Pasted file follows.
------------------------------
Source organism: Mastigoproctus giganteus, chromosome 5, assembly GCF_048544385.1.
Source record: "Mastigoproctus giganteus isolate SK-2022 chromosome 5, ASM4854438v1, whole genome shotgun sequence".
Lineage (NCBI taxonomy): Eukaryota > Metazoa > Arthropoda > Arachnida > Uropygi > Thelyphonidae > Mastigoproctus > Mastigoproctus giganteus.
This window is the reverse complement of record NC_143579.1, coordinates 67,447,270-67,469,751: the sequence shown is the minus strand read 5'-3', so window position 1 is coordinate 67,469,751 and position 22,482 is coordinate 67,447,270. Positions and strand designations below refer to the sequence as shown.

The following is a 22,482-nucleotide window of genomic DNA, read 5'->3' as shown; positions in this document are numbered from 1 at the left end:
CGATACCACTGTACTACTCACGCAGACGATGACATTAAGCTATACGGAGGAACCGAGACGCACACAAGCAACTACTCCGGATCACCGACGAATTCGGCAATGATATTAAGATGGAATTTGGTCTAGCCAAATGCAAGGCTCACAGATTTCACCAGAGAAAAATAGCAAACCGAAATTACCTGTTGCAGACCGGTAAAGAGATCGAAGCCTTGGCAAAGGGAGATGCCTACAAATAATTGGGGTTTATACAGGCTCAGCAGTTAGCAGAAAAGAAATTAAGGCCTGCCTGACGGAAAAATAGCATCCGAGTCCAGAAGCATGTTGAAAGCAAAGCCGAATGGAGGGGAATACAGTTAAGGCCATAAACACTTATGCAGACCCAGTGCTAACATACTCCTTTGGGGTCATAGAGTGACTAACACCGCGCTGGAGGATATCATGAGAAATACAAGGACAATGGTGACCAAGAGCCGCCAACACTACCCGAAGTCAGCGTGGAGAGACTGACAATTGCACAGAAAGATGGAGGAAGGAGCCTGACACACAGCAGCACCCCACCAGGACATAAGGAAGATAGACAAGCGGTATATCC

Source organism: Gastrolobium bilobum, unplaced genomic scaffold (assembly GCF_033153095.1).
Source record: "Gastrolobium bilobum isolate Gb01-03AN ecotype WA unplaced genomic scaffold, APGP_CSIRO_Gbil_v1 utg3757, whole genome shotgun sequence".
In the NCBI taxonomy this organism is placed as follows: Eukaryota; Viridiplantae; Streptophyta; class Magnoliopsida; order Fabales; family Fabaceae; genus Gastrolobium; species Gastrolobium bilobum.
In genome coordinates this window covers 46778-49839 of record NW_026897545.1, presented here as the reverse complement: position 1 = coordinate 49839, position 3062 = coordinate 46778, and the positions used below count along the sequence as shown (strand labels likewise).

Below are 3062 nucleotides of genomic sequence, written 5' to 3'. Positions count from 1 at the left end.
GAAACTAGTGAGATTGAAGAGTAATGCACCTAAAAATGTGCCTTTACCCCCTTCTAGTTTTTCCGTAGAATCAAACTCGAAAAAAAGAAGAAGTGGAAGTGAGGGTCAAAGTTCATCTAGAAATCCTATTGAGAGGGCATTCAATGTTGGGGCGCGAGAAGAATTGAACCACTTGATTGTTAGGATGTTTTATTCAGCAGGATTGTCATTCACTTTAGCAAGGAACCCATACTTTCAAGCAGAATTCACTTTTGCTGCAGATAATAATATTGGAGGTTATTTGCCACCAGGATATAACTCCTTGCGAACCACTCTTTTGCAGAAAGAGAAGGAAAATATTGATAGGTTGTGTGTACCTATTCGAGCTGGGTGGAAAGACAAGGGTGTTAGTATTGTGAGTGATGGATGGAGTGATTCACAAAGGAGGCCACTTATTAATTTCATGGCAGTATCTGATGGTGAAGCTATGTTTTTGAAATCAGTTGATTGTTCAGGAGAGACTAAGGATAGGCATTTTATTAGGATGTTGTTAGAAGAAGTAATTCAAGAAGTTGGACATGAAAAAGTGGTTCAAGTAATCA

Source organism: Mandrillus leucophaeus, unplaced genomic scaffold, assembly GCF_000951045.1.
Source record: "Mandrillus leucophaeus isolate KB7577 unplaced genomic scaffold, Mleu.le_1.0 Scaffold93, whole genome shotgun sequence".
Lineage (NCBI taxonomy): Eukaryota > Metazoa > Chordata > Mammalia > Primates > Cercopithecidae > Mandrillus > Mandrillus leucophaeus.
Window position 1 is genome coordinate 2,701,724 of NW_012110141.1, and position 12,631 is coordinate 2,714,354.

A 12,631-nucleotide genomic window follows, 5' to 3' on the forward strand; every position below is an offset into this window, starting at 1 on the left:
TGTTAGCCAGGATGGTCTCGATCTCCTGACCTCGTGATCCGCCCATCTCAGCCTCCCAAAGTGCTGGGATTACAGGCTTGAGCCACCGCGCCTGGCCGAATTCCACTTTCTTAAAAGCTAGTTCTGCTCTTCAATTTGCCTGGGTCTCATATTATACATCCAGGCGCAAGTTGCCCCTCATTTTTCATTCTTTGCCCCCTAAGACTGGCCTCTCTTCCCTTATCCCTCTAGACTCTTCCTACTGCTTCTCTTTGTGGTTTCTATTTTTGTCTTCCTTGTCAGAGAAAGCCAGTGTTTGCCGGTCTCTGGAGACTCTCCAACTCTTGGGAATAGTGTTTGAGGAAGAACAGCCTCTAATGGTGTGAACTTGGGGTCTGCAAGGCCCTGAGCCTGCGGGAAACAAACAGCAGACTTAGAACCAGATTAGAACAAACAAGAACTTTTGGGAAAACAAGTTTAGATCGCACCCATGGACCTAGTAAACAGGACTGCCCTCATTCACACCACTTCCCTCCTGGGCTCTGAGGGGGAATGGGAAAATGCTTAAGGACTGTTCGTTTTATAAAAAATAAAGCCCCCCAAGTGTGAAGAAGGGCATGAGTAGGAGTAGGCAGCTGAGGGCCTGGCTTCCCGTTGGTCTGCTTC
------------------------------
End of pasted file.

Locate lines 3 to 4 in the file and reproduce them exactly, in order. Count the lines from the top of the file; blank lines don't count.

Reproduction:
Lineage (NCBI taxonomy): Eukaryota > Metazoa > Arthropoda > Arachnida > Uropygi > Thelyphonidae > Mastigoproctus > Mastigoproctus giganteus.
This window is the reverse complement of record NC_143579.1, coordinates 67,447,270-67,469,751: the sequence shown is the minus strand read 5'-3', so window position 1 is coordinate 67,469,751 and position 22,482 is coordinate 67,447,270. Positions and strand designations below refer to the sequence as shown.